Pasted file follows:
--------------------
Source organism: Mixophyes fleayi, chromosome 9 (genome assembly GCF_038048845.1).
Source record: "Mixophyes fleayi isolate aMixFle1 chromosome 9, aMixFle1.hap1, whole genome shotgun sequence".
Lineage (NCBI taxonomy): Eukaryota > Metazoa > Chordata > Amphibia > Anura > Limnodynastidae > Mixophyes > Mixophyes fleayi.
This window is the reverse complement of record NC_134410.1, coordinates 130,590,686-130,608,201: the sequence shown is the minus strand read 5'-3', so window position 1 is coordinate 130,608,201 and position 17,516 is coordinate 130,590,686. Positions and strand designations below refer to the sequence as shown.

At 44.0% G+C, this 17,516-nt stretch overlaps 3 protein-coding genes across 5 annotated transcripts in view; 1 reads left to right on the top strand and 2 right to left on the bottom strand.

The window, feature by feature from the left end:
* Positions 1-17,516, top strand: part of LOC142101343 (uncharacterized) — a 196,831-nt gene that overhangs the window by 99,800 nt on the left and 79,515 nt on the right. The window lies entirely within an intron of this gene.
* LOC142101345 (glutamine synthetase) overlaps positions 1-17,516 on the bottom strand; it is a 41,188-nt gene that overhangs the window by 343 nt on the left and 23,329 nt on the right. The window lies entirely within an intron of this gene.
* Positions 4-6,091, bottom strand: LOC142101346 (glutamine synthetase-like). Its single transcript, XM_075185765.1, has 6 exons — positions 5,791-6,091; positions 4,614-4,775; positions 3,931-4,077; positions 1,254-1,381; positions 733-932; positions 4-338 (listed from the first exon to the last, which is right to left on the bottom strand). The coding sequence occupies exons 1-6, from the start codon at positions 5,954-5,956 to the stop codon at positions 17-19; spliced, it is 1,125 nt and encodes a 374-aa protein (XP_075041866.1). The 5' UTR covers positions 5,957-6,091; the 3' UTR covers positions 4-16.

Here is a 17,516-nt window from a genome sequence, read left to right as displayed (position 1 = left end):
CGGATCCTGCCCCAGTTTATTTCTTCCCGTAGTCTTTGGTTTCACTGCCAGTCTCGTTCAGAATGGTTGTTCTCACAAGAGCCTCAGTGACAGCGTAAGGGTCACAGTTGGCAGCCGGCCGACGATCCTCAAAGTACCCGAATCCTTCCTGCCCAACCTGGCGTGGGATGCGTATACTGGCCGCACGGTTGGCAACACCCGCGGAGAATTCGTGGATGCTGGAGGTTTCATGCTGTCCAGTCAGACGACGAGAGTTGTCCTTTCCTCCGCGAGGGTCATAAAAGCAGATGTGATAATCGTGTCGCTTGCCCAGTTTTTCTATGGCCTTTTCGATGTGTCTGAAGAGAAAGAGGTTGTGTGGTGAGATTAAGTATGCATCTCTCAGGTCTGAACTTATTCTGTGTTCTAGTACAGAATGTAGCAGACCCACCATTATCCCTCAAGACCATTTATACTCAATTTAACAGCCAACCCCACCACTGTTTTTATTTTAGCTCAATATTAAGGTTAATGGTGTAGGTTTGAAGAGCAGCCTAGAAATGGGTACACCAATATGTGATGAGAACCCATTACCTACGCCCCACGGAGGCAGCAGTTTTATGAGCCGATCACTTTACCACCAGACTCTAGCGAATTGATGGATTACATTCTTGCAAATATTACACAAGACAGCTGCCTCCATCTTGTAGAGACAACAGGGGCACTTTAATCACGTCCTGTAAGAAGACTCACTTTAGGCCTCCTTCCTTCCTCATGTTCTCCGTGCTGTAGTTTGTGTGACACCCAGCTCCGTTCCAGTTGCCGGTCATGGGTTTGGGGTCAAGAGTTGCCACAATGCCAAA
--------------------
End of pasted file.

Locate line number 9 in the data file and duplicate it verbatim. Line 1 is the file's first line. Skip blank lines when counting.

* Positions 4-6,091, bottom strand: LOC142101346 (glutamine synthetase-like). Its single transcript, XM_075185765.1, has 6 exons — positions 5,791-6,091; positions 4,614-4,775; positions 3,931-4,077; positions 1,254-1,381; positions 733-932; positions 4-338 (listed from the first exon to the last, which is right to left on the bottom strand). The coding sequence occupies exons 1-6, from the start codon at positions 5,954-5,956 to the stop codon at positions 17-19; spliced, it is 1,125 nt and encodes a 374-aa protein (XP_075041866.1). The 5' UTR covers positions 5,957-6,091; the 3' UTR covers positions 4-16.